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Returning for Softness 07 Feb 2018 12:20 #1

Team,
Thanks for your help. We bought a king foam mattress and base (let's say it rhymes with Dempursedic) some time ago from a big box retailer. We didn't have it very long when we notice the mattress was softer where we slept than on the edges or in the middle. We did not know this was normal. Regardless of whether it's normal or not, we both have back pain from the mattress. I have to sleep face-down with my legs crossed positioned across the gulley to minimize sinking into it. And we both wake up with back pain every morning. This company's warranty will not allow a return unless there's a visible depression. There is no visible depression but it's clearly softer where we sleep and our bodies tilt awkwardly (and gradually painfully) throughout the night. If I can't return this, I'm out several thousand to buy a new mattress.
Any advice would be GREATLY appreciated.

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Returning for Softness 07 Feb 2018 14:23 #2

It is true that all foams will soften with use, especially when new. What you're experiencing is quite normal, as the edges and the center of the mattress aren't used as much and those areas are still "like new" as compared to the areas where you've concentrated your sleep activity.

As for a warranty claim, Tempurpedic allows up to .75" of visible body impression (when placed upon a proper foundation - make sure that yours is appropriate and properly supported) before considering there to be a defect in the foam. The softening in the area where the mattress is used is not generally considered a defect.

It sounds as if you sleep prone, and if that is the case generally something using visco-elastic foam can often allow too much sinking and could be contraindicated for such a posture, as generally something that offers a bit of a "harder" surface comfort would be preferred. Sleeping prone places your lumbar/lower thoracic region in a very weak posture, and accentuating the lordotic curvature of the low back by sinking in too deeply into the comfort materials of a mattress can result in waking up with a sore back, which you unfortunately seem to be experiencing.

I can't offer you any sort of advice regarding your current mattress, as it seems that it isn't defective, but in fact simply a comfort that isn't appropriate for your sleeping style, level of flexibility, comfort preference, core strength, and so on. And comfort isn't something that is considered a manufacturing defect.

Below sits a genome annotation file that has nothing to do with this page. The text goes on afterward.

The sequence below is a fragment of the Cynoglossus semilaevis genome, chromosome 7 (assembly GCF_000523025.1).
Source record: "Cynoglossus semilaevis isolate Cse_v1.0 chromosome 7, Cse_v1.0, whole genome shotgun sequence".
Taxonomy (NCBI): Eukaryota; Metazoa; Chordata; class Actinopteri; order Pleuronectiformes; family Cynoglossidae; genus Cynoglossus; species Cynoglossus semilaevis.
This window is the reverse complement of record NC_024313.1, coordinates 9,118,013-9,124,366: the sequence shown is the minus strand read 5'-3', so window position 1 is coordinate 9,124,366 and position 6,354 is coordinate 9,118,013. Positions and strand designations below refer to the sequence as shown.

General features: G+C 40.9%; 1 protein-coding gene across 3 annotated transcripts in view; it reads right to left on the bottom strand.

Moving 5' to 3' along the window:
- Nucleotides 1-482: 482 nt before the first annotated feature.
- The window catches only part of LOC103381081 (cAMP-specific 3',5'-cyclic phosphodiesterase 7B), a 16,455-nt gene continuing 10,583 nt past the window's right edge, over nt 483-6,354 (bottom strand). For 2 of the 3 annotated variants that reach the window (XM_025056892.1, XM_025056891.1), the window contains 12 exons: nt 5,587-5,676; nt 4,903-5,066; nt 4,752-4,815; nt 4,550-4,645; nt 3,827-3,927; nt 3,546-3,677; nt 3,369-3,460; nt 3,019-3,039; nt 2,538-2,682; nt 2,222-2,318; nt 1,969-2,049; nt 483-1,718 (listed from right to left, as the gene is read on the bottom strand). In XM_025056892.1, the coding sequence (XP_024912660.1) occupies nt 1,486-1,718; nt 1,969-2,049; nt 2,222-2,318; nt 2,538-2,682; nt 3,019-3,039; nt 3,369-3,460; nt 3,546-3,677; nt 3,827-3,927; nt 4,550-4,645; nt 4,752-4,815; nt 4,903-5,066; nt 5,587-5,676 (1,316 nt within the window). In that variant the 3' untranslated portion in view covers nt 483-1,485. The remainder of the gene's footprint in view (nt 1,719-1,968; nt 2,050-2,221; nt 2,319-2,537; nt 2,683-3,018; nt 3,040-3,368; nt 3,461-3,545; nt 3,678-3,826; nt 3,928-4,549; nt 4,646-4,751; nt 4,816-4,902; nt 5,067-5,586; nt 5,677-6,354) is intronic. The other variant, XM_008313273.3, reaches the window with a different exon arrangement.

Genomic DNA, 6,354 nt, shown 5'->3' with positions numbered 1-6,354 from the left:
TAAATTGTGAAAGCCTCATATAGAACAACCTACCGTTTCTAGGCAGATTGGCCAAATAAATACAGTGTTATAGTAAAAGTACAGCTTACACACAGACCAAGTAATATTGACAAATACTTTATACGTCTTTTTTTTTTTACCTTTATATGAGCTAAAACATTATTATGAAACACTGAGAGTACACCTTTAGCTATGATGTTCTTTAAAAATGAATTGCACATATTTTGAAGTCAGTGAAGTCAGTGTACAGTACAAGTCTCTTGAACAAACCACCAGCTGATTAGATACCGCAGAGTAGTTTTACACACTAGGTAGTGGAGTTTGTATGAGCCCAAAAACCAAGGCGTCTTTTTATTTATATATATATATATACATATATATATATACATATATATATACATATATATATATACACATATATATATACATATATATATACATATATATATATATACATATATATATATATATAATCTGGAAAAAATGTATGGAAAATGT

If you are considering a new mattress, you may find this article interesting about different sleeping postures. Generally, a prone sleeping needs something that has a bit of a harder surface comfort with good deep support. There are many combinations of materials that can provide such a level of comfort and support, but you'd need to make sure that whatever you select uses food quality and durable materials, There are some really detailed guidelines for selecting a mattress in the shopping guidelines here on the forum.

I hope that helps you out.

Jeff Scheuer, The Beducator
Beducation / Mattress To Go
Jeff Scheuer, The Beducator™ Owner of Mattress To Go
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Returning for Softness 08 Feb 2018 16:26 #3

Jeff,
Thanks so much. Great information. I think I'm jammed on the money I put into my Tempurpedic but at least I'll be able to buy a good mattress now.

Thanks.
-John

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Returning for Softness 09 Feb 2018 07:10 #4

You're welcome - good luck!
Jeff Scheuer, The Beducator™ Owner of Mattress To Go
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Returning for Softness 20 Mar 2018 02:32 #5

Jeff,
Thanks for your help on your reply above. Due to the discomfort the mattress is causing my wife and I, Tempurpedic is willing to replace the mattress. Given what I've described above, do you think if we go with a new version of their firmest mattress (Tempur-Contour Supreme) that it won't also get too soft over time? We'll need to sink some more money into the mattress as prices have risen and I'm not sure if I'm chasing something that will never work.

Again, thanks for your help.
-John

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Returning for Softness 20 Mar 2018 13:29 #6

I wouldn't be able to predict what might work best for you, and I generally don't recommend memory foam mattresses for prone sleepers. But if this is your choice, then your best bet would usually be the firmest product offered, as all memory foam will soften as the viscous nature "activates" with increased body temperature (hits the "glass transition" temperature range) and as the foam generally softens over time. The Tempur-Contour Supreme would have an initial firmer feel.
Jeff Scheuer, The Beducator™ Owner of Mattress To Go
Researching for a mattress?... read The Mattress Shopping Tutorial.
Click here for TMU Discount Codes if purchasing from Trusted Members

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Returning for Softness 22 Mar 2018 05:35 #7

Thanks for letting me know. Appreciate all of your help.

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Returning for Softness 22 Mar 2018 14:27 #8

You're most welcome.
Jeff Scheuer, The Beducator™ Owner of Mattress To Go
Researching for a mattress?... read The Mattress Shopping Tutorial.
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Returning for Softness 03 Apr 2018 20:23 #9

I'm actually in the same boat and didn't want to start a new topic, so I'm jumping in on this one.

We have received a warranty claim approval from Tempurpedic and are trying to decide between the Contour Supreme and the Flex Prima. The idea is that the Contour is the firmest on offer, but is still all memory foam and may cause similar problems to what we are having now with permanent depressions in the mattress. However, the Flex has the springs which may provide more stability in the long-term, but it's not quite as comfortable and is definitely not as good at movement isolation. Also, the Flex is considerably cheaper, and of course, since we are not opting for the same soft saggy model we currently own, we are only offered what we originally paid (which was much, much less 8 years ago).